There is rarely a recipe I make in which I don’t use onions. In the past, I didn’t like onions at all and would scrunch up my nose if I experienced a crunch of an onion in a bite of my food. Fast forward a few years and a few thousand meals later, caramelized onions are a sweet delicacy I love to add as a topping on my food. I caramelized 2 pans of onions, one cast iron and one carbon steel, to see what insight could be gained on what’s the best pan for caramelized onions.
All you need to create this sweet and savory treat are some onions, one reliable pan, a little bit of a butter, and a whole lot of time.
Please note this post contains affiliate links, which means I receive a small commission, at no extra cost to you, if you make a purchase using the links. Please see my disclosure for more details.
The past few months Luke and I have been working on perfecting our caramelized onions. We’ve scoured the internet for tips and tricks to learn how make them justtt right.
Thanks to stay-at-home orders and bulk buying, our house was filled with 2 industrial sized bags of onions, equating to about 15 very large, very fragrant, yellow and sweet onions. What better time to chop up half of them for caramelized onions experiments??
I would encourage you to give this recipe a shot if you have a lot of leftover onions lying around. Utilizing lots of onions, this recipe is a great way to reduce food waste and produces amazing results.
What are caramelized onions?
Caramelized onions are onions that have turned deep brown colors after being cooked for a long time on low heat. This low-and-slow cooking process is caramelization, or the cooking of sugar. The results are intense, delectable flavors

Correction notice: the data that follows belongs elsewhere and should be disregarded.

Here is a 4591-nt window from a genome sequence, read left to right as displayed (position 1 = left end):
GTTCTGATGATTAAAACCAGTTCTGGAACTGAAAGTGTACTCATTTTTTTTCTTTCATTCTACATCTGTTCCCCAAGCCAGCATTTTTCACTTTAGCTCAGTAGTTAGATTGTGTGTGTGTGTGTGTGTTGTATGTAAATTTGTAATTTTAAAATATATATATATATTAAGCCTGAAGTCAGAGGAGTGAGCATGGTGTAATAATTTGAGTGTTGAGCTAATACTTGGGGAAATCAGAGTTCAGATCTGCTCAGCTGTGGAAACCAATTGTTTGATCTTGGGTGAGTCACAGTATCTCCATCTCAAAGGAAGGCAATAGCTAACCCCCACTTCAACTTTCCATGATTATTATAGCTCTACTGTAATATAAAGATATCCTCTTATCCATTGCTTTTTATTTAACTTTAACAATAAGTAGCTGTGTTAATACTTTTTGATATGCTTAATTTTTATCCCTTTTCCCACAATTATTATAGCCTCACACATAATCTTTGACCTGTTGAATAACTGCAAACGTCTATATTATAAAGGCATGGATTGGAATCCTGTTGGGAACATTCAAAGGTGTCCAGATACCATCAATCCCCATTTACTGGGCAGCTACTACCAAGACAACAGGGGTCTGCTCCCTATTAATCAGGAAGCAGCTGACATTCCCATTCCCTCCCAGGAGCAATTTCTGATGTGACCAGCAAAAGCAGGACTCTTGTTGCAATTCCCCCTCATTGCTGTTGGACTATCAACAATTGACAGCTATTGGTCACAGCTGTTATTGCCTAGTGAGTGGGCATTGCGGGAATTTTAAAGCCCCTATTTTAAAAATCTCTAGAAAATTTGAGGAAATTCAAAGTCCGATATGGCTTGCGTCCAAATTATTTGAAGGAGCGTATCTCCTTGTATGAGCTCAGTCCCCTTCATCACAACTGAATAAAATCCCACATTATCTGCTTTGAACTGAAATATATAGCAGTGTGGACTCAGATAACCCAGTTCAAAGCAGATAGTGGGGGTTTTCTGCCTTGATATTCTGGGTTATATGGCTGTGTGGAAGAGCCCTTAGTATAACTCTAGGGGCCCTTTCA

Onions contain natural sugars, but I wouldn’t really classify an onion as sweet. It is not until the sugars are cooked thoroughly that we begin to taste that sweeter flavor.
Which brings me to my next point: be patient! I’m going to be honest, we tried caramelizing onions after work for a meal that evening and I couldn’t wait to start eating my meal until they were finished.
Take an afternoon on the weekend to enjoy the process.
The key to perfect caramelizing onions is to keep the heat on medium low and to allow the onions plenty of time to cook. The internet is filled with recipes insisting this can be done in 30 minutes or less but I have never been able to caramelize onions in under an hour.
A high heat may look like it’s expediting the process, when really the outsides of the onions are caramelizing but the interior is not.
Cooking the onions for a long period of time on a low heat requires patience, but in my opinion, produces the greatest caramelized onions with the best flavors.
Why Cast Iron vs. Carbon Steel Pans?
A large cast iron or steel pan is essential for creating the best caramelized onions. A heavy pan is ideal because it evenly distributes heat and will cook the onions evenly. Even cooking = the best caramelized onions.